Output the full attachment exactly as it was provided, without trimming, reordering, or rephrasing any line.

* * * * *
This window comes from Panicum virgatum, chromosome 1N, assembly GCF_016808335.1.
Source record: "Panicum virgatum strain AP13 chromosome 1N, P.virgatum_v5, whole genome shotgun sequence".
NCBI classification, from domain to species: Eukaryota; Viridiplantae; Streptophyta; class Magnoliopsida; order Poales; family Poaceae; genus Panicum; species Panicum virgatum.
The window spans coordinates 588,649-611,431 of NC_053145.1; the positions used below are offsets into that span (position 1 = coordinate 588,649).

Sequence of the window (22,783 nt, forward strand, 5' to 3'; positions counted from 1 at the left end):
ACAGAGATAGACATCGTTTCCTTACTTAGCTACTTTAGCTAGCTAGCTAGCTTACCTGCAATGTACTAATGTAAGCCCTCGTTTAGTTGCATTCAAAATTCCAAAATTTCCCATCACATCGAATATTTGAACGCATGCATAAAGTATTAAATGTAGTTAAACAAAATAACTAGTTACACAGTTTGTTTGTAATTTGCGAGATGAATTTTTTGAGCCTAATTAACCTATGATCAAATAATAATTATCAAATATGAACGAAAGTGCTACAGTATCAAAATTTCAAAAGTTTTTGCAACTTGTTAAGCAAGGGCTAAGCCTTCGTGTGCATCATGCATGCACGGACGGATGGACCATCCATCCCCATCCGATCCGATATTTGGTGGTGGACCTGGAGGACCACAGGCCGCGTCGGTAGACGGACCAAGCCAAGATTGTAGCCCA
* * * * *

This window comes from Panicum virgatum, chromosome 1N, assembly GCF_016808335.1.
Source record: "Panicum virgatum strain AP13 chromosome 1N, P.virgatum_v5, whole genome shotgun sequence".
NCBI classification, from domain to species: Eukaryota; Viridiplantae; Streptophyta; class Magnoliopsida; order Poales; family Poaceae; genus Panicum; species Panicum virgatum.
The window spans coordinates 588,649-611,431 of NC_053145.1; the positions used below are offsets into that span (position 1 = coordinate 588,649).

Sequence of the window (22,783 nt, forward strand, 5' to 3'; positions counted from 1 at the left end):
ACAGAGATAGACATCGTTTCCTTACTTAGCTACTTTAGCTAGCTAGCTAGCTTACCTGCAATGTACTAATGTAAGCCCTCGTTTAGTTGCATTCAAAATTCCAAAATTTCCCATCACATCGAATATTTGAACGCATGCATAAAGTATTAAATGTAGTTAAACAAAATAACTAGTTACACAGTTTGTTTGTAATTTGCGAGATGAATTTTTTGAGCCTAATTAACCTATGATCAAATAATAATTATCAAATATGAACGAAAGTGCTACAGTATCAAAATTTCAAAAGTTTTTGCAACTTGTTAAGCAAGGGCTAAGCCTTCGTGTGCATCATGCATGCACGGACGGATGGACCATCCATCCCCATCCGATCCGATATTTGGTGGTGGACCTGGAGGACCACAGGCCGCGTCGGTAGACGGACCAAGCCAAGATTGTAGCCCA